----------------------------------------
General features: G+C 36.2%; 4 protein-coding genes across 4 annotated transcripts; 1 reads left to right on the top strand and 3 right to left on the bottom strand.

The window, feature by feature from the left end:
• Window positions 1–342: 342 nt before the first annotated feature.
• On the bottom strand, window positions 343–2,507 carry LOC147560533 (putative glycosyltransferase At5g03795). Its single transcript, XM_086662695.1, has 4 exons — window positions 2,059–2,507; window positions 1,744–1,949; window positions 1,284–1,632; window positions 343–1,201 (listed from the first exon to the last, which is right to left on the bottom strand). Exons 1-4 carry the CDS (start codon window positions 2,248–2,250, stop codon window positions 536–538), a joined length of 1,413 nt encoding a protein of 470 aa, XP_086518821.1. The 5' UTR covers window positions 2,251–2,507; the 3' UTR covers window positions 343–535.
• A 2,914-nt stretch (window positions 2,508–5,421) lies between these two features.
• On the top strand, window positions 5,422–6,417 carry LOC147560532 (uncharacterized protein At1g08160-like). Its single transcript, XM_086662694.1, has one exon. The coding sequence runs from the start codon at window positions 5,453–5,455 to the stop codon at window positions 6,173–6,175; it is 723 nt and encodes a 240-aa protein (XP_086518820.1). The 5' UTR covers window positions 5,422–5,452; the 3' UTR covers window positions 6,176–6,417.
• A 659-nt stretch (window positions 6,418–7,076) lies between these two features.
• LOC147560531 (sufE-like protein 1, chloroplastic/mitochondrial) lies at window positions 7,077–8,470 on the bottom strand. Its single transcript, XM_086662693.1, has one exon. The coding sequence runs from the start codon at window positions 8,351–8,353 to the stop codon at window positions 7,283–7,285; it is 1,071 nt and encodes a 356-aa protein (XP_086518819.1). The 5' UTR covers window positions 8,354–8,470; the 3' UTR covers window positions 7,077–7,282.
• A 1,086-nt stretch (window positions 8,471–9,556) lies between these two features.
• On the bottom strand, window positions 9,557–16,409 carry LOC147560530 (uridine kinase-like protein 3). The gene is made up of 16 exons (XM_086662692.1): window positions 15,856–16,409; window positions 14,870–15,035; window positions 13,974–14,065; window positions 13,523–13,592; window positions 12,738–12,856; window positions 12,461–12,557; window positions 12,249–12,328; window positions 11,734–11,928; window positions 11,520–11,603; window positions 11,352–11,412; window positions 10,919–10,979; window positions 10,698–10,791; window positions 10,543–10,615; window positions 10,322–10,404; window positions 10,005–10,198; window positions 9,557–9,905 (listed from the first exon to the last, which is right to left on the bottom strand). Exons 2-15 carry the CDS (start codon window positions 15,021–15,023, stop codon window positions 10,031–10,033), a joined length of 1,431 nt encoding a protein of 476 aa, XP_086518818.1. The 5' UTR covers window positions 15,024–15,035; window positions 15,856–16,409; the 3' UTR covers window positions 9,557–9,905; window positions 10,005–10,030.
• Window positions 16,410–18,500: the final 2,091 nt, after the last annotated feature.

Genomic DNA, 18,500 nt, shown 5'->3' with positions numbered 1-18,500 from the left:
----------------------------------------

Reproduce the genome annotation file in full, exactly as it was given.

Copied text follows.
General features: G+C 36.2%; 4 protein-coding genes across 4 annotated transcripts; 1 reads left to right on the top strand and 3 right to left on the bottom strand.

The window, feature by feature from the left end:
• Window positions 1–342: 342 nt before the first annotated feature.
• On the bottom strand, window positions 343–2,507 carry LOC147560533 (putative glycosyltransferase At5g03795). Its single transcript, XM_086662695.1, has 4 exons — window positions 2,059–2,507; window positions 1,744–1,949; window positions 1,284–1,632; window positions 343–1,201 (listed from the first exon to the last, which is right to left on the bottom strand). Exons 1-4 carry the CDS (start codon window positions 2,248–2,250, stop codon window positions 536–538), a joined length of 1,413 nt encoding a protein of 470 aa, XP_086518821.1. The 5' UTR covers window positions 2,251–2,507; the 3' UTR covers window positions 343–535.
• A 2,914-nt stretch (window positions 2,508–5,421) lies between these two features.
• On the top strand, window positions 5,422–6,417 carry LOC147560532 (uncharacterized protein At1g08160-like). Its single transcript, XM_086662694.1, has one exon. The coding sequence runs from the start codon at window positions 5,453–5,455 to the stop codon at window positions 6,173–6,175; it is 723 nt and encodes a 240-aa protein (XP_086518820.1). The 5' UTR covers window positions 5,422–5,452; the 3' UTR covers window positions 6,176–6,417.
• A 659-nt stretch (window positions 6,418–7,076) lies between these two features.
• LOC147560531 (sufE-like protein 1, chloroplastic/mitochondrial) lies at window positions 7,077–8,470 on the bottom strand. Its single transcript, XM_086662693.1, has one exon. The coding sequence runs from the start codon at window positions 8,351–8,353 to the stop codon at window positions 7,283–7,285; it is 1,071 nt and encodes a 356-aa protein (XP_086518819.1). The 5' UTR covers window positions 8,354–8,470; the 3' UTR covers window positions 7,077–7,282.
• A 1,086-nt stretch (window positions 8,471–9,556) lies between these two features.
• On the bottom strand, window positions 9,557–16,409 carry LOC147560530 (uridine kinase-like protein 3). The gene is made up of 16 exons (XM_086662692.1): window positions 15,856–16,409; window positions 14,870–15,035; window positions 13,974–14,065; window positions 13,523–13,592; window positions 12,738–12,856; window positions 12,461–12,557; window positions 12,249–12,328; window positions 11,734–11,928; window positions 11,520–11,603; window positions 11,352–11,412; window positions 10,919–10,979; window positions 10,698–10,791; window positions 10,543–10,615; window positions 10,322–10,404; window positions 10,005–10,198; window positions 9,557–9,905 (listed from the first exon to the last, which is right to left on the bottom strand). Exons 2-15 carry the CDS (start codon window positions 15,021–15,023, stop codon window positions 10,031–10,033), a joined length of 1,431 nt encoding a protein of 476 aa, XP_086518818.1. The 5' UTR covers window positions 15,024–15,035; window positions 15,856–16,409; the 3' UTR covers window positions 9,557–9,905; window positions 10,005–10,030.
• Window positions 16,410–18,500: the final 2,091 nt, after the last annotated feature.

Genomic DNA, 18,500 nt, shown 5'->3' with positions numbered 1-18,500 from the left: